Meeting the Needs of Exceptional Students: The Importance of Technology in Teaching and Implementing Universal Design for Learning Principles

Meeting the Needs of Exceptional Students: The Importance of Technology in Teaching and Implementing Universal Design for Learning Principles

Timothy J. Frey, E. Ann Knackendoffel
Copyright: © 2014 |Pages: 17
DOI: 10.4018/978-1-4666-4502-8.ch008
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Today’s K-12 classrooms are learning environments that present teachers with the challenge of meeting the diverse needs of learners. Utilizing technology and the principles of Universal Design for Learning (UDL) can help teachers to meet the exceptional needs of learners in a variety of areas. This chapter presents ideas and strategies to utilize technology to facilitate the implementation of UDL principles (using multiple means of representation, engagement, and expression in the design of instruction) in teacher education and K-12 classrooms. Each principle of UDL is described, and examples of technology that can support implementation of the principle are shared. The chapter concludes with considerations for teacher education programs including providing modeling of UDL instruction and designing instruction with UDL in mind.
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The Problem: One Size Does Not Fit All

The achievement gap in schools is well documented. In Figure 1 the diagonal line illustrates the expected level of achievement of students where students gain one year of academic achievement for each year they are in school. The dotted line illustrates the pattern of achievement for many under-achieving students. Rather than offering multiple pathways to help students learn, the “one size fits all” printed textbooks and other traditional resources that typically comprise the general curriculum often serve as barriers to many students in classrooms today (Rose & Meyer, 2002). This pattern of underachievement results in students falling further and further behind.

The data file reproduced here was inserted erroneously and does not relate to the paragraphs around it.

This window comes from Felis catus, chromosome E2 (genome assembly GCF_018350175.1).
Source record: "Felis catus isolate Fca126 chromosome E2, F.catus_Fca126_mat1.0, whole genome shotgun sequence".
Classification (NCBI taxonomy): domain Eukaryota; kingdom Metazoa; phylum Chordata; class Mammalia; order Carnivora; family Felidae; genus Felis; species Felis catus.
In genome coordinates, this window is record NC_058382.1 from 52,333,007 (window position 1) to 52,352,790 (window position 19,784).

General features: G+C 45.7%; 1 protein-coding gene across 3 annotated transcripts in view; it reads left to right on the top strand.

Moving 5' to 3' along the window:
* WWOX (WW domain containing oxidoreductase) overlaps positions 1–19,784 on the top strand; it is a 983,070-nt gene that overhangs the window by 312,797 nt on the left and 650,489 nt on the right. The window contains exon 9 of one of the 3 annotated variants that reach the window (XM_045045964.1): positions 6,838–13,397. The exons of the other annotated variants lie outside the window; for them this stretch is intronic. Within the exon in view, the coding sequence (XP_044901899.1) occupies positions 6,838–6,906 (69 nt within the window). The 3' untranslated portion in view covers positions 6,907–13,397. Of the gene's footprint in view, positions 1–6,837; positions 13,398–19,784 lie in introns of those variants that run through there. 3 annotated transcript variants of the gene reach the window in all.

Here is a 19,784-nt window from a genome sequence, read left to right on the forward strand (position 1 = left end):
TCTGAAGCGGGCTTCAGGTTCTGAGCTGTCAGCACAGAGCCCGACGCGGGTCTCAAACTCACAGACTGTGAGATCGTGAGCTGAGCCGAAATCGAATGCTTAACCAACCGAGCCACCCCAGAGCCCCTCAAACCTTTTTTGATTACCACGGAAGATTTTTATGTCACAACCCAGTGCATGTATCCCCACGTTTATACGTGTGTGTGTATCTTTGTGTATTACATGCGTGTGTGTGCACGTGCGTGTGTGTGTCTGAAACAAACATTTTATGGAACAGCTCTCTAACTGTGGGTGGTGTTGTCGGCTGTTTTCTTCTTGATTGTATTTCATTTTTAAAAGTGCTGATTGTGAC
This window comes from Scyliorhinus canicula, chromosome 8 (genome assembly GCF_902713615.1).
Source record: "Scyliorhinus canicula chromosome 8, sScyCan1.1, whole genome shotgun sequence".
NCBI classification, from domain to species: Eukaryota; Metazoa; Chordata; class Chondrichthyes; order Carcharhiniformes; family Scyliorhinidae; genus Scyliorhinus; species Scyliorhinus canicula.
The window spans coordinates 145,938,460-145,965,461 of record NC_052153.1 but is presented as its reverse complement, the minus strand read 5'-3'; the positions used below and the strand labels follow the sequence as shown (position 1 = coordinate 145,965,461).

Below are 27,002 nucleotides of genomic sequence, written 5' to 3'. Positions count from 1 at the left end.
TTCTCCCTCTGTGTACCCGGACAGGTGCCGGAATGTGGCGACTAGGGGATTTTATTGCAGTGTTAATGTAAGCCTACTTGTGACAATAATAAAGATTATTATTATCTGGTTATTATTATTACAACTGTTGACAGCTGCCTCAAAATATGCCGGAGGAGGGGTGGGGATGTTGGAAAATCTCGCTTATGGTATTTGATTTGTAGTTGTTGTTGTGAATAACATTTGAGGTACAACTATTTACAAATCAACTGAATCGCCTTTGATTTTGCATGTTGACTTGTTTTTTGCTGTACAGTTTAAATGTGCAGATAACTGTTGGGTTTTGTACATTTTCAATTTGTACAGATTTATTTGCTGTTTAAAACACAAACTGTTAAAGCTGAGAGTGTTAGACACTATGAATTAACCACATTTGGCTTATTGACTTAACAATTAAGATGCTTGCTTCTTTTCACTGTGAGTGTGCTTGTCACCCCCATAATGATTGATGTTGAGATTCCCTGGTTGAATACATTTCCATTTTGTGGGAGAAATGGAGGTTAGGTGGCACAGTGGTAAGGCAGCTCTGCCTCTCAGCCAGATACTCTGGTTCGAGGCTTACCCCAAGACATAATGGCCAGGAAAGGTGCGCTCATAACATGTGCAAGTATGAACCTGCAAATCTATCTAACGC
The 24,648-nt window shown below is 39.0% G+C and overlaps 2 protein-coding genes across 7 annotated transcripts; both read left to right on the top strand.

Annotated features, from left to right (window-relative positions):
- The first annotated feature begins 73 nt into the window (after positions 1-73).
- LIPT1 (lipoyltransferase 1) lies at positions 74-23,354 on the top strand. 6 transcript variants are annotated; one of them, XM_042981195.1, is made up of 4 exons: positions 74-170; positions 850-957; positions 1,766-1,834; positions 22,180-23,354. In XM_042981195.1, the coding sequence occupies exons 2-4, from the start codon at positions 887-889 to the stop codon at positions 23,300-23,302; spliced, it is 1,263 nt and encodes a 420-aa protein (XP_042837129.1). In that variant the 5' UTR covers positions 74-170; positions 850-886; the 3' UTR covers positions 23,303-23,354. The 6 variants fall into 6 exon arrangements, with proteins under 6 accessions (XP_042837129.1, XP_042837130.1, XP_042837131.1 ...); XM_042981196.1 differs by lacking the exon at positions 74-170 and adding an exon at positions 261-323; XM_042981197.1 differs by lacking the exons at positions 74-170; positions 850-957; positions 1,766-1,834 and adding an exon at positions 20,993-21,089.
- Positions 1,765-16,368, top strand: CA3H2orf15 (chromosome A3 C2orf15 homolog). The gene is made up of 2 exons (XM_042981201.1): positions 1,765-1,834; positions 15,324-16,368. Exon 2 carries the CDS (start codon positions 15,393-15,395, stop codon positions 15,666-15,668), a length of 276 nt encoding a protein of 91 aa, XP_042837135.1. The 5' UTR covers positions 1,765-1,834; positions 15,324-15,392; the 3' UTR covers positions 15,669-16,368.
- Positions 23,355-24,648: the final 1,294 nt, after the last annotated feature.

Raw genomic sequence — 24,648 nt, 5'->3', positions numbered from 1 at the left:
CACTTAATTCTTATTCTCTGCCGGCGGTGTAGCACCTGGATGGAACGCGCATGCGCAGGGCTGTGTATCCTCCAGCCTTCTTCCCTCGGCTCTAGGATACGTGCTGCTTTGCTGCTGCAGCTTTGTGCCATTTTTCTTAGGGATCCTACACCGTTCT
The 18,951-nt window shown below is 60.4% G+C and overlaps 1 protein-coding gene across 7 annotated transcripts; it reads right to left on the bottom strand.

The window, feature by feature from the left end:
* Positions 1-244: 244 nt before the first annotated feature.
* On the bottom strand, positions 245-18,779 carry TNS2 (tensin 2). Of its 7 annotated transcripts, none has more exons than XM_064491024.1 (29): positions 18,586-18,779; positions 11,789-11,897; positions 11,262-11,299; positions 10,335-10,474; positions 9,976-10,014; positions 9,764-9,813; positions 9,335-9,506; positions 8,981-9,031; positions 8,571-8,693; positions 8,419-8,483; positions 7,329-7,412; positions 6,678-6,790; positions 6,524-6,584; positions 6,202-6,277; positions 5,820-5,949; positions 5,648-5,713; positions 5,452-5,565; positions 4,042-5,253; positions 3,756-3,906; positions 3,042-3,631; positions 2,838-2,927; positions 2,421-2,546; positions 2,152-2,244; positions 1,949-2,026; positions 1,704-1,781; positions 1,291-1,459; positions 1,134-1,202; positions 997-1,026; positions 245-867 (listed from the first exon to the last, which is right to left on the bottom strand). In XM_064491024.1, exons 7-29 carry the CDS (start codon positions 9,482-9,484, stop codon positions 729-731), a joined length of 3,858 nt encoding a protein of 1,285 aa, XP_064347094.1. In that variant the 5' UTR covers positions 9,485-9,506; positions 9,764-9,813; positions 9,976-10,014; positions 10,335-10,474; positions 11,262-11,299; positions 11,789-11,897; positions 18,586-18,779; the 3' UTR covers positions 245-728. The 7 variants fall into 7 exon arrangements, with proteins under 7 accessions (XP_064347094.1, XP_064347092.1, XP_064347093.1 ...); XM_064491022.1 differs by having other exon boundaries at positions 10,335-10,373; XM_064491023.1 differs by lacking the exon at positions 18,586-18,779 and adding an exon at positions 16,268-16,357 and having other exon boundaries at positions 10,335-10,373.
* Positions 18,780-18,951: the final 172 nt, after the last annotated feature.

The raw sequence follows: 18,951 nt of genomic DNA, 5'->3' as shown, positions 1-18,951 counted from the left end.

Figure 1.

Achievement gap (Edyburn, 2006a used by permission)


The area between the dotted line of performance by low achievers and the diagonal line of expected grade level is known as the “achievement gap.” The graphic reveals the cumulative effect of students’ underachievement. Chronic academic underachievement is a significant educational problem. In fact, concern about chronic underachievement is one of the core tenets of the federal education reform law known as No Child Left Behind (NCLB), as illustrated in the law’s emphasis on measuring adequate yearly progress (Edyburn, 2006a). NCLB mandates increased expectations for all students, including those with disabilities, “to access, participate in, and progress in the general curriculum” (Pisha & Stahl, 2005, p. 70). According to Edyburn (2006b), the lessons one can take away from the achievement gap phenomenon are very clear:

  • Current teaching practices are not effective for some groups of students.

  • Continuing to operate in the same manner, doing what educators have always done will perpetuate rather than eliminate the gap.

  • Repeated failure over time creates an achievement gap that is so entrenched that it becomes exceedingly difficult to close.

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